DOT Vs. SNELL: What Is Underneath
We write these articles week in and week out for you, our faithful readers and our dedicated riders, to keep you as informed as we can about issues of safety and your overall health. We have discussed helmets previously, along with head injuries. But this week, we are going to go a little deeper into the world of helmet safety and tell you about the DOT and Snell stamps you see on the back of helmets; these are the two organizations that set helmet safety standards here in the United States.
The Federal Government’s Department of Transportation (DOT) sets minimum standards that all helmets sold for motorcycling must meet. The standard, developed in 1974, is the Federal Motor Vehicle Safety Standard 218, but is commonly known as the DOT standard. It was originally drafted in 1972 and was expected to go through a number of extensive changes, but revisions never happened before its release. Though it is much better to have the DOT standard than not, it is a much forgiving standard than that of the Snell Memorial Foundation.
The Snell Memorial Foundation was founded in 1957 for William “Pete” Snell after he died from massive head trauma he sustained in a race car accident. It is a non-profit organization that is focused on learning more about head injuries and how to prevent them. Snell standards are updated and tested every five years, forcing helmet makers to continually improve their products so that they will be approved by Snell standards. They have standards that apply to motorcycle, bike and automobile racing helmets, along with other protective headgear.
While both DOT and Snell standards are designed to keep helmet safety levels at top peak and are similar, there are two key differences in their approved helmets. These are the testing procedures that the helmets go through and the way that the test results are verified and reported.
For the sake of this article, we will be as simple as possible in explaining the details. Both standards are lengthy and quite in depth, but here is the general idea: both DOT and Snell test their helmets by putting it on a head form that is designed with sensors attached to measure the severity of impact. Then the head form is dropped from a specified height onto a steel anvil. Measurements are taken right before impact and are measured in terms of how much mechanical energy is generated during the test. The amount of energy is determined by the speed of the head at the moment of impact, along with its weight.
Both testing standards have the helmets dropped in their head forms onto a flat and a hemispherical shaped anvil, but Snell goes a step further and also tests them on an edged anvil. The different types of anvils are meant to recreate different types of impacts.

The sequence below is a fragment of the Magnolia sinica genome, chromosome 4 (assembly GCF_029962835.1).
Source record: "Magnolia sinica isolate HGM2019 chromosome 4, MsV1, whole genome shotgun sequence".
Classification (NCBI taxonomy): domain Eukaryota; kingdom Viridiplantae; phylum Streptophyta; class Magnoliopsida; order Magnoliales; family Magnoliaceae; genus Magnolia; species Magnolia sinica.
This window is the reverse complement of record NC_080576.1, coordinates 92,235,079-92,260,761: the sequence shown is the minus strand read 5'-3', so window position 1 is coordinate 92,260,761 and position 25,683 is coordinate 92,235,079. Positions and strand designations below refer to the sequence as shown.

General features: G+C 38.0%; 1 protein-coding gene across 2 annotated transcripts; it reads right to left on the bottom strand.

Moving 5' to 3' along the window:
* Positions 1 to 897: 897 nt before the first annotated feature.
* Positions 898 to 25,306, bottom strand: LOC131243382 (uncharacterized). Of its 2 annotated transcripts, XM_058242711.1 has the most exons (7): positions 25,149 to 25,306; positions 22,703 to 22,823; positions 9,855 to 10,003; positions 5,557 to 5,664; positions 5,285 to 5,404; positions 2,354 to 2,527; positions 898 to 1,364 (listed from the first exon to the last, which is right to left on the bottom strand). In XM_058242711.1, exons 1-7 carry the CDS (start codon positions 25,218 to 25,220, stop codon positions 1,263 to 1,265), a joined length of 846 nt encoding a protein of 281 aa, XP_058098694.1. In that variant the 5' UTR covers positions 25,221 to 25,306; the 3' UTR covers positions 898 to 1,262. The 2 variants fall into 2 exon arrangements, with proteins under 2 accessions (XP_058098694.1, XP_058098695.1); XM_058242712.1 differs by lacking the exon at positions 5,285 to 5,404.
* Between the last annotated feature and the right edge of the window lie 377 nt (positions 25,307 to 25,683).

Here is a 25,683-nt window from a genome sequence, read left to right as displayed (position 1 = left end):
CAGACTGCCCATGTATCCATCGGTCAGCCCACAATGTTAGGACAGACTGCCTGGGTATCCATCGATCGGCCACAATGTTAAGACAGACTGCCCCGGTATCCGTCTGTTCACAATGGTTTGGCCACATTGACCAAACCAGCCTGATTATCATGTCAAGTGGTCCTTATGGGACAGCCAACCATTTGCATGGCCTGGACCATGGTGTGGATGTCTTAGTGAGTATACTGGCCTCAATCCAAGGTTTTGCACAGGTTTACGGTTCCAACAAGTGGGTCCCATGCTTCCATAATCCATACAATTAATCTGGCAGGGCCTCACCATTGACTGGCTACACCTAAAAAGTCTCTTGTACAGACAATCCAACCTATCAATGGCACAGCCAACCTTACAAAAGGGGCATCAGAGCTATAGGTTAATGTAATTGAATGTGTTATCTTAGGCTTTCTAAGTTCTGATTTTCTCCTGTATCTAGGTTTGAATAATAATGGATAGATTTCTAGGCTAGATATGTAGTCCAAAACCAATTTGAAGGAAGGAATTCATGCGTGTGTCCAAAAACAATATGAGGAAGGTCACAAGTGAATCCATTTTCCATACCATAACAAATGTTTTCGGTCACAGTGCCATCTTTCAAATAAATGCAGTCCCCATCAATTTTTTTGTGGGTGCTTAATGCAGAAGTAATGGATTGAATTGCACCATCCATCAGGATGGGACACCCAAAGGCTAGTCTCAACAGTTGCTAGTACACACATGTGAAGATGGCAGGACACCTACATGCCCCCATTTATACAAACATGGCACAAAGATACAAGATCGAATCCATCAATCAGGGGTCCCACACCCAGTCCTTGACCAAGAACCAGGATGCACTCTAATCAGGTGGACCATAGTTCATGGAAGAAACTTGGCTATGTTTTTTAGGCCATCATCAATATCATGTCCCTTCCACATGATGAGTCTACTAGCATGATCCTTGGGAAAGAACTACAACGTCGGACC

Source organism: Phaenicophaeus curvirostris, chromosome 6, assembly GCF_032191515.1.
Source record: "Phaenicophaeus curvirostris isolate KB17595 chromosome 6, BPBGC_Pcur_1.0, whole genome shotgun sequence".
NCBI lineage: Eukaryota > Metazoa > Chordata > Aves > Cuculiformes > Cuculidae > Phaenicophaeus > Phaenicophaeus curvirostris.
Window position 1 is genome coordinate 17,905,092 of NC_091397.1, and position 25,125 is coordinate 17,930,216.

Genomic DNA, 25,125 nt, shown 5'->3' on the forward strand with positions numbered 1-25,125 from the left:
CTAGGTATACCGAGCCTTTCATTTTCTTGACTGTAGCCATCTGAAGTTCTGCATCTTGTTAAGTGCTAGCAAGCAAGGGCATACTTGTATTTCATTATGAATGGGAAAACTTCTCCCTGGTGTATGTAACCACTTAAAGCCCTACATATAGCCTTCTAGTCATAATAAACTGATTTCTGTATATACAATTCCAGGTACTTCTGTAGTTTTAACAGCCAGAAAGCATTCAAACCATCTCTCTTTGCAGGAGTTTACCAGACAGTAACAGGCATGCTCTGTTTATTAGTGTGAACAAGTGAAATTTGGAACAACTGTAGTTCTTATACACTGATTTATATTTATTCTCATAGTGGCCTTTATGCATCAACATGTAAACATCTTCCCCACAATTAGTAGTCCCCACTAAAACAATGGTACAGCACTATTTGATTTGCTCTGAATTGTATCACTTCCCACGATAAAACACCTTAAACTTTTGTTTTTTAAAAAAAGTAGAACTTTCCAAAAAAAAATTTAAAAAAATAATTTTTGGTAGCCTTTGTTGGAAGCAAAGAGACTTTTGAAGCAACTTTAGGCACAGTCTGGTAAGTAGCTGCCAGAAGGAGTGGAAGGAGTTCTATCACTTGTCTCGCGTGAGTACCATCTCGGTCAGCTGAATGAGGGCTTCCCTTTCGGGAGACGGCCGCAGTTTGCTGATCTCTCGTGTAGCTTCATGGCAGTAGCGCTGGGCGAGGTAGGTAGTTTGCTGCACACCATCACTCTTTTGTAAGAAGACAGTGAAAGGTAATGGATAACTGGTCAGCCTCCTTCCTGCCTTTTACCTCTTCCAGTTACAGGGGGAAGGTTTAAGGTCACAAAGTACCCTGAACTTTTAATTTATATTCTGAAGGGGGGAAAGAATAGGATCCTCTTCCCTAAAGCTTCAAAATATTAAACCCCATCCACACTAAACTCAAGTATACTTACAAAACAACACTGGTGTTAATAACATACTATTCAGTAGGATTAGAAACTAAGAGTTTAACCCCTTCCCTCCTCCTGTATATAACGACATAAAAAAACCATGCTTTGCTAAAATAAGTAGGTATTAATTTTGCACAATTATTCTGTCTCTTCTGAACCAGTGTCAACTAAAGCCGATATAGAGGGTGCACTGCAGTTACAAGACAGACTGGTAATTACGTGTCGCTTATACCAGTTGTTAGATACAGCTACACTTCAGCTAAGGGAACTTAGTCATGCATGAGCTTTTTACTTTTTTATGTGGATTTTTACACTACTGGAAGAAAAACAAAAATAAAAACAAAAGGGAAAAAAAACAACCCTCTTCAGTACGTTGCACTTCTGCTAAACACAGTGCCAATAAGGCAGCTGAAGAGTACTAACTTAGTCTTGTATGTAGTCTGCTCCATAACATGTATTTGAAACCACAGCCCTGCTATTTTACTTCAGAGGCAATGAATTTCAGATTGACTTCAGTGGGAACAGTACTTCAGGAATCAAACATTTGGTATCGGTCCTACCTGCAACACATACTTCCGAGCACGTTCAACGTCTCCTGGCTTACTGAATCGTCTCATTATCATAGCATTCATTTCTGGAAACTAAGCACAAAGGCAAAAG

All helmets are tested two times at four different impact zones. While the DOT has the helmets dropped from 6 ft. on the flat anvil and 4.5 ft. on the hemispherical anvil, Snell drops theirs from 10 ft. and 7.5 ft. on both anvils, making the impact simulation that of a more severe one. Since Snell uses the edged anvil and drops the head forms from a higher height, their standards require that helmets withstand a much larger impact and absorb more force than that of the DOT.
*Verification and Reporting
DOT and Snell both have tests that are ran and procedures that are to be followed, but the DOT testing is done by the helmet makers and is done on the honor system, while the Snell Memorial Foundation test the helmets themselves.
DOT testing is done by the manufacturer. They perform the tests and determine whether or not their helmets are DOT approved. It is not required that the manufacturers report their findings, but the government does occasionally do random tests or unannounced checks. Either way, the DOT standards and approval are very much based on the honesty of the manufacturer: that the tests have been done and been done properly and they are indeed up to DOT standards. Not having to report their findings is one fault of the DOT standards reporting.
Snell approval is determined by the Snell Memorial Foundation. The manufacturer has to submit five helmets: four for testing and one to be saved as a sample. If the helmet sample passes testing, then the helmet manufacturer enters into a contract with Snell. Then, Snell is able to buy helmets from the manufacturer whenever they like and randomly test them on a regular basis to make sure that the quality they passed is what the helmets are maintained at.
While the DOT standards have been tremendously useful in setting minimum helmet guidelines, they cannot guarantee that their approved helmets have actually been tested. Along with that, the testing standards are far under that of the Snell standard requirements. Overall, the Snell standard is one that ensures greater impact and force protection and is guaranteed to be tested in proper testing facilities and will be followed up on on a regular basis.
Always remember, helmets withstand one crash. After a crash, whether the shell has been damaged or there is damage to the foam inside, the helmet must be replaced for you, the rider, to be safe.
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